592 F.2d 1074 (9th Cir. 1979), 77-1047, Coast Trading Co. v. Cudahy Co.
|Docket Nº:||77-1047, 77-1118.|
|Citation:||592 F.2d 1074|
|Party Name:||COAST TRADING COMPANY, a corporation, Plaintiff-Appellant, v. CUDAHY COMPANY, a corporation, Defendant-Cross-Appellant.|
|Case Date:||March 09, 1979|
|Court:||United States Courts of Appeals, Court of Appeals for the Ninth Circuit|
As Amended April 12, 1979.
David J. Buono (argued), of Lindstedt & Buono, Portland, Or., for plaintiff-appellant.
Jack B. Schwartz (argued), of Newcomb, Sabin, Meyer & Schwartz, Portland, Or., for defendant-cross-appellant.
Before DUNIWAY and CHOY, Circuit Judges, and GRANT, District Judge.
A revised opinion having been filed in response to the petition for rehearing, the petition for rehearing is denied. No further petition for a rehearing will be entertained.
Appeal from the United States District Court for the District of Oregon.
Before DUNIWAY and CHOY, Circuit Judges, and GRANT, [*] District Judge.
GRANT, District Judge:
This appeal involves an action by the plaintiff grain merchant against the defendant buyer for the anticipatory repudiation of a number of contracts for the purchase of barley.
Plaintiff, a Washington corporation, is a grain merchant with headquarters in Portland, Oregon. Its customers include other grain merchandisers, grain exporters, feed mills and processors and cattle feedlots. Defendant, a Delaware corporation, has its principal office in Phoenix, Arizona, and operated a feedlot for cattle in Sunnyside, Washington. From September 1973 through May 1974, the general manager of the feedlot was a Mr. Robin Van Woerden, having responsibility for day to day operations, including the purchase of supplies and feed. His compensation consisted of a salary and a bonus related to profits. Plaintiff had supplied feed grains to the feedlot since about 1954, and plaintiff was aware that the feedlot was owned by the defendant.
The trial court found that from 28 February to 2 April 1974, one of plaintiff's merchandisers and Van Woerden had executed 14 contracts for the sale of barley, totaling more than 10,000 tons. Van Woerden had been buying grain from other grain merchants in the same manner as from the plaintiff. The limited storage capacity at the feedlot (750-1,000 tons) required Van Woerden to arrange for outside storage. Because of that fact, plaintiff arranged for 1,500 tons of barley purchased by Van Woerden to be stored in Spokane, Washington.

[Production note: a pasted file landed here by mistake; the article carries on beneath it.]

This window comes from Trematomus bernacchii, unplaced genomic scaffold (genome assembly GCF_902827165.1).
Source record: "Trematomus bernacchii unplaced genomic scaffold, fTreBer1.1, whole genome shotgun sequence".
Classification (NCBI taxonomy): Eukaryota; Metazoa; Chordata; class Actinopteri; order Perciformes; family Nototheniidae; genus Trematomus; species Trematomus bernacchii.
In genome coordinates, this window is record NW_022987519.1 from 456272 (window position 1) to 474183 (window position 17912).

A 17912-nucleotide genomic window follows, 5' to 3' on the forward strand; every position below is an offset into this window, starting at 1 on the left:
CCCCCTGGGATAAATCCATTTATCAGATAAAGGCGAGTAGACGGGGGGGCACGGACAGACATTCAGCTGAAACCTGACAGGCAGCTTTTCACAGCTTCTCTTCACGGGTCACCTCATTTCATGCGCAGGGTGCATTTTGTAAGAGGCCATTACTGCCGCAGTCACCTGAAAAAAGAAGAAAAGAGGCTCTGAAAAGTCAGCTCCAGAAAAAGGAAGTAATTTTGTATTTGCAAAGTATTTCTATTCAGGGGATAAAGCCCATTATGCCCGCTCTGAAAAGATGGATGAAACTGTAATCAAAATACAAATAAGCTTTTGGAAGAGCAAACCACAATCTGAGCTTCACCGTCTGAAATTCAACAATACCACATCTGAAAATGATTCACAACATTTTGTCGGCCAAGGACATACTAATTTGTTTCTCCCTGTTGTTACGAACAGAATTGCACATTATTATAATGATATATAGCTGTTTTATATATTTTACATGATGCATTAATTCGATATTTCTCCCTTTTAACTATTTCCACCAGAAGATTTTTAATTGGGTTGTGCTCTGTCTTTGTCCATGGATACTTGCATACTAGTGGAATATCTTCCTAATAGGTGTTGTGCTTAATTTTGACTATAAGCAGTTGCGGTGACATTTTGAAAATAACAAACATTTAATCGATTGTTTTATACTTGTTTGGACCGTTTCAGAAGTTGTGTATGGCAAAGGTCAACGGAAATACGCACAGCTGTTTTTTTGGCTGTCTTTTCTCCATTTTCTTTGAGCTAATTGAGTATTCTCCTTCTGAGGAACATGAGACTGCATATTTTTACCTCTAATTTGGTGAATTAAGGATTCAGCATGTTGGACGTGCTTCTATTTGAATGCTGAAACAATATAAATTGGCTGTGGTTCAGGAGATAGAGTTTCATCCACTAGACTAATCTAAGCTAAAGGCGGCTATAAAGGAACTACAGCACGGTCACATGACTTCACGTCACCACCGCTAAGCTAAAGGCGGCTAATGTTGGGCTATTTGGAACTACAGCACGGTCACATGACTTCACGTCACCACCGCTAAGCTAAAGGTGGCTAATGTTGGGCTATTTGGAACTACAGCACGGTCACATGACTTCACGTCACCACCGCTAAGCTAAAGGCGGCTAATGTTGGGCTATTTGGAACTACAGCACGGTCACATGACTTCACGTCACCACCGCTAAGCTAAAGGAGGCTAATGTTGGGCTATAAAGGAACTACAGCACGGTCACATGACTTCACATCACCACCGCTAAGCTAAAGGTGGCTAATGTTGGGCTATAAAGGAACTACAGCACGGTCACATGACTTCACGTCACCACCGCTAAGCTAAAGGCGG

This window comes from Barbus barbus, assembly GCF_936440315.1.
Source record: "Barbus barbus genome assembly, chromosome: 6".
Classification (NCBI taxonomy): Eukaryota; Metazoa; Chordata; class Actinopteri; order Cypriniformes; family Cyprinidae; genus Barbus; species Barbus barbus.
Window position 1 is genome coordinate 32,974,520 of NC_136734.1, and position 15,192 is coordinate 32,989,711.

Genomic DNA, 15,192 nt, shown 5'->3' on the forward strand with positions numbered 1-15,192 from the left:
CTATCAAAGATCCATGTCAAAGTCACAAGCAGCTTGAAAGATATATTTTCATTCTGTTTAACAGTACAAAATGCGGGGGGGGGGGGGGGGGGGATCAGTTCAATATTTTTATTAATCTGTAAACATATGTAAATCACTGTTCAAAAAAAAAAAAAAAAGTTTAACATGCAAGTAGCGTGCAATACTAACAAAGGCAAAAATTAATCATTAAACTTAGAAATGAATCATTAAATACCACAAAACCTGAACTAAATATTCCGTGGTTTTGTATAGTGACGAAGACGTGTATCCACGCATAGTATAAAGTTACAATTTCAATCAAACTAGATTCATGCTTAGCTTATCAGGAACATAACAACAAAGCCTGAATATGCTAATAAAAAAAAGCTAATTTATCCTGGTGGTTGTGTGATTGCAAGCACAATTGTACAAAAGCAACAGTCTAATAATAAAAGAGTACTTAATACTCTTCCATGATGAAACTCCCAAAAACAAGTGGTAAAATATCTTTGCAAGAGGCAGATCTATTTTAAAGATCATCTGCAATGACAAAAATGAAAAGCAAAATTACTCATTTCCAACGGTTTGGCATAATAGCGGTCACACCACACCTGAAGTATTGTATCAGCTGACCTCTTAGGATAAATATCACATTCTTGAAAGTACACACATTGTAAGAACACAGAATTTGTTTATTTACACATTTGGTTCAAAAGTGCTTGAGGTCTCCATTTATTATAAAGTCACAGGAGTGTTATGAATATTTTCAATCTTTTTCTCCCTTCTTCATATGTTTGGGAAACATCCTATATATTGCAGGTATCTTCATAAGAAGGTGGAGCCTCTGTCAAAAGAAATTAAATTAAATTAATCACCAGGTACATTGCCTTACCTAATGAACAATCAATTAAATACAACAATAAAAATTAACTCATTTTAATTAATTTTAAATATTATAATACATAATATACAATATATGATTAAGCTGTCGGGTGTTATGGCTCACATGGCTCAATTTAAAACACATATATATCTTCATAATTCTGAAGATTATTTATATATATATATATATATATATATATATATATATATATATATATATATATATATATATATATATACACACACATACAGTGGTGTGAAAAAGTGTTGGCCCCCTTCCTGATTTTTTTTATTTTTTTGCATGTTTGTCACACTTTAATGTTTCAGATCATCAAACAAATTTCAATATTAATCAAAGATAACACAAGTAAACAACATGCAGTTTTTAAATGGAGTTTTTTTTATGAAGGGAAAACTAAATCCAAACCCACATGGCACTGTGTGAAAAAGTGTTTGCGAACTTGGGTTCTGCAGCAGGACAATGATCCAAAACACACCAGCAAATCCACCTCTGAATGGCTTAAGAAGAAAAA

In late May 1974, employees from defendant's home office first learned of the extent of barley purchases by the feedlot, and representatives of defendant met with plaintiff but no agreement could be reached. On 6 June 1974, defendant repudiated those contracts for which delivery had not been made on the basis that Van Woerden had no authority to bind defendant. Between 11 June and 19 June 1974, plaintiff allegedly sold over 10,000 tons of barley to eight purchasers and used those sales to compute resale prices for the barley repudiated by defendant. At the trial level, plaintiff argued that Van Woerden had both implied and apparent authority to bind his principal on all the contracts and plaintiff therefore sought the difference between resale prices and the prices in the repudiated contracts as damages under Section 2-706 of the Oregon Uniform Commercial Code.
The district court found that the general manager had implied authority to purchase reasonable amounts of barley for future delivery in order to assure a constant supply, but that this would not include authority for speculation in the barley market. The court concluded that in executing the 14 repudiated contracts, Van Woerden was speculating in the barley market and had exceeded his implied authority; likewise, that he had exceeded his implied authority in arranging for storage with plaintiff.